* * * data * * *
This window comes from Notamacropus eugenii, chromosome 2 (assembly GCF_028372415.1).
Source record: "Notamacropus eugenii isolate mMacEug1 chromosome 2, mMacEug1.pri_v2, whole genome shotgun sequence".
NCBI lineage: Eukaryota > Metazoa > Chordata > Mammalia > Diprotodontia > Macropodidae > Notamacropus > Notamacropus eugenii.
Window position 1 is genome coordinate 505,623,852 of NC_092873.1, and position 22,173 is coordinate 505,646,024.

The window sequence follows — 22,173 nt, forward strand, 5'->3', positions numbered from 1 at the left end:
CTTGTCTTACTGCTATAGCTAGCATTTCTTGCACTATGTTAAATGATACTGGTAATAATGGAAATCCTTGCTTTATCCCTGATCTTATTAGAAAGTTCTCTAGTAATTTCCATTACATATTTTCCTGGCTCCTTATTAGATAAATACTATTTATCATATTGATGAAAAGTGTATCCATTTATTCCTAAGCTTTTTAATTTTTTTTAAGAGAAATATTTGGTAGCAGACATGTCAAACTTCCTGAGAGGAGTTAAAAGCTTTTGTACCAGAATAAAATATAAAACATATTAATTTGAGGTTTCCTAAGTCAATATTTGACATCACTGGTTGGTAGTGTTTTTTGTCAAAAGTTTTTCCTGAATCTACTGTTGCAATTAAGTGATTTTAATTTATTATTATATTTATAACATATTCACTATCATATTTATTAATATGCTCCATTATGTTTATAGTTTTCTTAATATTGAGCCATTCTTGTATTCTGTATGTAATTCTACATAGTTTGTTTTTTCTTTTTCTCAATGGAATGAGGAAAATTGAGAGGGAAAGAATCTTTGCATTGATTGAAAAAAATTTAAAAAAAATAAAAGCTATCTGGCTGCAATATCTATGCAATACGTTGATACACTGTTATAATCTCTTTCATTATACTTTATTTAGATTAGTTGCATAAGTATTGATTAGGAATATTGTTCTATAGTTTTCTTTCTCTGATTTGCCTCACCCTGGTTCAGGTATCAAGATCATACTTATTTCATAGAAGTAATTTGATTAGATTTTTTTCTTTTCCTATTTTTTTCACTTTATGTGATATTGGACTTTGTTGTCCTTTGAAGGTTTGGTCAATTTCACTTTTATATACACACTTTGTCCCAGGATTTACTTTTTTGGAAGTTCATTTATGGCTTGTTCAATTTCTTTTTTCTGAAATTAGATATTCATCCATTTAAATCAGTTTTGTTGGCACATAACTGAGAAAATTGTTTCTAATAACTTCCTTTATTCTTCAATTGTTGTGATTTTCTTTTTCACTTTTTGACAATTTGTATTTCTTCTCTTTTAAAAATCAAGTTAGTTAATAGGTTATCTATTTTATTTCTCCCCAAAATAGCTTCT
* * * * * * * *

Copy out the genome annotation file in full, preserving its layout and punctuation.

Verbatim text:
This window comes from Notamacropus eugenii, chromosome 2 (assembly GCF_028372415.1).
Source record: "Notamacropus eugenii isolate mMacEug1 chromosome 2, mMacEug1.pri_v2, whole genome shotgun sequence".
NCBI lineage: Eukaryota > Metazoa > Chordata > Mammalia > Diprotodontia > Macropodidae > Notamacropus > Notamacropus eugenii.
Window position 1 is genome coordinate 505,623,852 of NC_092873.1, and position 22,173 is coordinate 505,646,024.

The window sequence follows — 22,173 nt, forward strand, 5'->3', positions numbered from 1 at the left end:
CTTGTCTTACTGCTATAGCTAGCATTTCTTGCACTATGTTAAATGATACTGGTAATAATGGAAATCCTTGCTTTATCCCTGATCTTATTAGAAAGTTCTCTAGTAATTTCCATTACATATTTTCCTGGCTCCTTATTAGATAAATACTATTTATCATATTGATGAAAAGTGTATCCATTTATTCCTAAGCTTTTTAATTTTTTTTAAGAGAAATATTTGGTAGCAGACATGTCAAACTTCCTGAGAGGAGTTAAAAGCTTTTGTACCAGAATAAAATATAAAACATATTAATTTGAGGTTTCCTAAGTCAATATTTGACATCACTGGTTGGTAGTGTTTTTTGTCAAAAGTTTTTCCTGAATCTACTGTTGCAATTAAGTGATTTTAATTTATTATTATATTTATAACATATTCACTATCATATTTATTAATATGCTCCATTATGTTTATAGTTTTCTTAATATTGAGCCATTCTTGTATTCTGTATGTAATTCTACATAGTTTGTTTTTTCTTTTTCTCAATGGAATGAGGAAAATTGAGAGGGAAAGAATCTTTGCATTGATTGAAAAAAATTTAAAAAAAATAAAAGCTATCTGGCTGCAATATCTATGCAATACGTTGATACACTGTTATAATCTCTTTCATTATACTTTATTTAGATTAGTTGCATAAGTATTGATTAGGAATATTGTTCTATAGTTTTCTTTCTCTGATTTGCCTCACCCTGGTTCAGGTATCAAGATCATACTTATTTCATAGAAGTAATTTGATTAGATTTTTTTCTTTTCCTATTTTTTTCACTTTATGTGATATTGGACTTTGTTGTCCTTTGAAGGTTTGGTCAATTTCACTTTTATATACACACTTTGTCCCAGGATTTACTTTTTTGGAAGTTCATTTATGGCTTGTTCAATTTCTTTTTTCTGAAATTAGATATTCATCCATTTAAATCAGTTTTGTTGGCACATAACTGAGAAAATTGTTTCTAATAACTTCCTTTATTCTTCAATTGTTGTGATTTTCTTTTTCACTTTTTGACAATTTGTATTTCTTCTCTTTTAAAAATCAAGTTAGTTAATAGGTTATCTATTTTATTTCTCCCCAAAATAGCTTCT